Entrepreneurs and startups often ask if they should select only social media for marketing, or stick with digital media, or just count on traditional media. The answer is yes to all, and the challenge is how to choose how much of each, and how to integrate them for maximum impact and the least cost. None should be considered competitive mutually exclusive to any other.
Social media as a marketing tool is here to stay, and is now widely accepted. According to a recent article in Entrepreneur, 94% of small and medium businesses (SMBs) now use social media as a marketing tool, and 81% use it to drive growth. The challenge is now to effectively integrate social media with traditional media, and thus move your marketing ahead of the crowd.
This integration, or fusion with traditional marketing, is discussed in detail, with examples, in “The Fusion Marketing Bible,” by Lon Safko, author of bestseller “The Social Media Bible.” I like his outline of five steps to the proper utilization of integrated media as follows:
Analyze your existing media. Every business should look at its cost of customer acquisition (COCA) and return on investment (ROI) twice a year and after each campaign. This is independent of whether your existing marketing media include traditional or social media, or both. The tools and measurements are the same for both.
Focus first on the social media trinity. Don’t try to tackle all 20 major categories of digital social media at once. The big three, which have 90 percent of everything you need, include blogging (Wordpress or Blogger), microblogging (Twitter), and social networks (Facebook or LinkedIn). These give good customer connection and SEO.
Integrate your social media content with some traditional media. Traditional marketing is sales-focused, one-way push. Social media is relationship-building, interactive, two-way pull. To get first-time buyers today, you need push for coupons and business cards, and you need relationship pull through social media for customer service.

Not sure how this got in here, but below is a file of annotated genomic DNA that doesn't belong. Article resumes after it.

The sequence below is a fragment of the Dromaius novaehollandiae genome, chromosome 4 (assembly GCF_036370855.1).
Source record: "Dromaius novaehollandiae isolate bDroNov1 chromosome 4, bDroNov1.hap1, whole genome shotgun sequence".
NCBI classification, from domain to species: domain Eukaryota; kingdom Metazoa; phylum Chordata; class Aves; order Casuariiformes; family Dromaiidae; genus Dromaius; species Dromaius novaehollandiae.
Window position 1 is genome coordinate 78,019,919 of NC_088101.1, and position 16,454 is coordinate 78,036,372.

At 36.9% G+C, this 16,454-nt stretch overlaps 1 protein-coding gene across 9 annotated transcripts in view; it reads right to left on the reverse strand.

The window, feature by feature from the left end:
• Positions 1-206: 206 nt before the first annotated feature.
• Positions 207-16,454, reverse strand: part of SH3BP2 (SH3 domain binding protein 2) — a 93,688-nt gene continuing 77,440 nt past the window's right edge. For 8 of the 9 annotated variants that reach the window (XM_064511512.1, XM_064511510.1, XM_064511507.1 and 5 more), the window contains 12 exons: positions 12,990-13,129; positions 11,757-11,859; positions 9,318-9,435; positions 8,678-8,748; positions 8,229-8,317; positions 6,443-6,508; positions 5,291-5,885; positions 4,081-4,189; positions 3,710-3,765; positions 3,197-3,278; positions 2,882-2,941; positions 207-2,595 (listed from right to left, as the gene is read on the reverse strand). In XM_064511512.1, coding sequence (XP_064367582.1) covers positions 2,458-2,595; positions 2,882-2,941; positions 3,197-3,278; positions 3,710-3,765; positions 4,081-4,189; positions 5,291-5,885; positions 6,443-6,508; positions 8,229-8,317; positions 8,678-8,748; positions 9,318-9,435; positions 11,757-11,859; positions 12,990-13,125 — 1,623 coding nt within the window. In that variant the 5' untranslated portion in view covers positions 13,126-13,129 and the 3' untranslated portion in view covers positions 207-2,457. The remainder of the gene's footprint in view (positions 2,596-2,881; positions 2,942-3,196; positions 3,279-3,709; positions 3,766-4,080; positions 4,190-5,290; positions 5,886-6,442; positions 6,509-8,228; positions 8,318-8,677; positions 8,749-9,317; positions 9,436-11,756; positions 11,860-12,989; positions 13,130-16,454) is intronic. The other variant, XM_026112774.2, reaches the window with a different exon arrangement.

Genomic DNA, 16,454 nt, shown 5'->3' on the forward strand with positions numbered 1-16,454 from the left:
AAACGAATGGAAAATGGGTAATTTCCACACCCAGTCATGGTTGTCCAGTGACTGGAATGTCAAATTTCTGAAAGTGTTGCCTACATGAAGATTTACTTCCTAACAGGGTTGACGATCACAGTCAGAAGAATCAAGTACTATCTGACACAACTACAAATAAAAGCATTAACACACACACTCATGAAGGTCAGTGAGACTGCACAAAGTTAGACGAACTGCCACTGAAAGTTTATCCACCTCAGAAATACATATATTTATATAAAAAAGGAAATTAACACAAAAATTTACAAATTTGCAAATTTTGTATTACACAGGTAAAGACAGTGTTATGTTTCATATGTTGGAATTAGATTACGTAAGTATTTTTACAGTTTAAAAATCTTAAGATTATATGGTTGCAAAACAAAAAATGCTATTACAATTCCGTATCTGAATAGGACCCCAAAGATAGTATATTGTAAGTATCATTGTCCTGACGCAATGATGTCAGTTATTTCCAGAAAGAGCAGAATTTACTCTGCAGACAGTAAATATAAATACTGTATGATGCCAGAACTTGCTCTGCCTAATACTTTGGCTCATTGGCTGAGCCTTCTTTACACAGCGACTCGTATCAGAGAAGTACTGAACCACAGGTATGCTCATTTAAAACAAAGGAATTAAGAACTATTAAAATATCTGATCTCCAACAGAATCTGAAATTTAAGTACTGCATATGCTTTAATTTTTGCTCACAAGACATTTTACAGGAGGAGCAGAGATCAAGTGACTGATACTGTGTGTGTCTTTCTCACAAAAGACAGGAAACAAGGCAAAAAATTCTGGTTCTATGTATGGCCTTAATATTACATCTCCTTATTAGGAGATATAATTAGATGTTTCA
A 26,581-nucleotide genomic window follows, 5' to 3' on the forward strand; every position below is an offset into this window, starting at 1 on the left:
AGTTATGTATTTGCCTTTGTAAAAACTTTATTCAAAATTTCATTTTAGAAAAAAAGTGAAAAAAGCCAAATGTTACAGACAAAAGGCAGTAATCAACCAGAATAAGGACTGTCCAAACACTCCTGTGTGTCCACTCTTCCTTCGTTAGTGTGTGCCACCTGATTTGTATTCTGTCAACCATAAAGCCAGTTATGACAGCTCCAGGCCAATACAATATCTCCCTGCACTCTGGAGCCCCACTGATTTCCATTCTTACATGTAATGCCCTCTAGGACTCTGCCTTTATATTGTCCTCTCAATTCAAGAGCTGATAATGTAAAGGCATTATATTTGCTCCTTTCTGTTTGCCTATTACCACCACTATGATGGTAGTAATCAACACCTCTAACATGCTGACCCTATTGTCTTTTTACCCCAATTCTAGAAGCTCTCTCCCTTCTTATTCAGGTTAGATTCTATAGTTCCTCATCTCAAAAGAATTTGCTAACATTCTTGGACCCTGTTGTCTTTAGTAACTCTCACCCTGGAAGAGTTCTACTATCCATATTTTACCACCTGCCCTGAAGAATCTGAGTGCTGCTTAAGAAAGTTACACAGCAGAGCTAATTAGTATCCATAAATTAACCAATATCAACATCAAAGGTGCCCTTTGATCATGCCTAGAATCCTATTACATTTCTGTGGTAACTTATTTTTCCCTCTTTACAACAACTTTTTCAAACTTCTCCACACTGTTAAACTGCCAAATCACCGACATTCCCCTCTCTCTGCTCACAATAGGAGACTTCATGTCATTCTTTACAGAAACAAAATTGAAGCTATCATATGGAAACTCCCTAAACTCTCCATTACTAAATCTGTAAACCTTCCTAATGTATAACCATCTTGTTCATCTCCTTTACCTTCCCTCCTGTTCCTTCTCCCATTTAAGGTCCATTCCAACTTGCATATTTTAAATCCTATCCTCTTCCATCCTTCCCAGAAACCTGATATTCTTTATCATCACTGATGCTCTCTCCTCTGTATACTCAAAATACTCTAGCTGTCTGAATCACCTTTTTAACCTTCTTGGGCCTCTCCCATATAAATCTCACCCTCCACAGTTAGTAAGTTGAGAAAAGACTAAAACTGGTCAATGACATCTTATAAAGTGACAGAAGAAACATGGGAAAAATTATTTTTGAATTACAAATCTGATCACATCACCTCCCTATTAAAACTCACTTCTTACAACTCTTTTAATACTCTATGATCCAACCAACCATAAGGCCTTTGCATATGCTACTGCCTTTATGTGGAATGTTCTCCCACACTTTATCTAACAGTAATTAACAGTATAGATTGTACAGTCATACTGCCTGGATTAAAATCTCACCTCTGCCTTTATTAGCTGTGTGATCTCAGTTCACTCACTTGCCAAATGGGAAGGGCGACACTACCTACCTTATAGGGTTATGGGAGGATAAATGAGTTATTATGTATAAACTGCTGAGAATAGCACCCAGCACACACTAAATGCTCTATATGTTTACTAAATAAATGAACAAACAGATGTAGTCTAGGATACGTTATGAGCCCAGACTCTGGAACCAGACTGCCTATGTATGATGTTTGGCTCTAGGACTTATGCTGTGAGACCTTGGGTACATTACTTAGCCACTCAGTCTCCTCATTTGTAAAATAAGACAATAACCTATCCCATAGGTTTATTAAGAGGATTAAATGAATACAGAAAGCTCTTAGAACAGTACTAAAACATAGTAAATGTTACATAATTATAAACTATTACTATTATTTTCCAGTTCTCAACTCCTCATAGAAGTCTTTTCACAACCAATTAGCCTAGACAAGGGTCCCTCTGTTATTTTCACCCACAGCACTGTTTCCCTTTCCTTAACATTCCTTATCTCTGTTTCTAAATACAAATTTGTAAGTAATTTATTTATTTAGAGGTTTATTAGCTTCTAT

Assimilate available resources to determine the level of rollout. Available resources are a function of management buy-in, staff, and budget. Of course, more resources are “better” for marketing, but re-allocating existing resources can be equally effective. Pay attention to in-house skills, skilled contract workers, and even students for social media.
Iteratively implement and measure value received. You can’t manage what you don’t measure. Digital and social media all go through a computer at one point or another, so it’s much easier to measure than billboard “impressions.”
The goal of these steps is to create a seamless interface between getting your message out there and heard, and listening and responding to customer feedback. This will insert your brand into the online and offline conversations, drive traffic, and drive sales, at the lowest possible marketing cost.
With integrated marketing campaigns, Lon asserts that companies like SAP and IBM are reporting that targeted prospects are responding at a 3 to 5 percent rate on the average, which is an increase of 73 percent compared to standard e-mail campaigns. Others, like TransUnion, learned long ago that they could get an improved ROI after integrating social media, with $2.5 million in savings in less than five months while spending about $50,000.
But don’t jump into social media or any marketing program without a plan. Lon references one Fortune 500 company he worked with which accumulated more than 19 million friends, all chatting about its products. But he could not find any evidence of monetization, or even a strategy. I talked to a company last year who identified 37 employees with social media in their title across the country. I wouldn’t want to do the ROI on that one.
The importance of effective marketing has never been higher, for every startup, in this age of information overload and customer relationships. How integrated is your marketing, and how carefully are you measuring your marketing investment? The success of your business depends on both.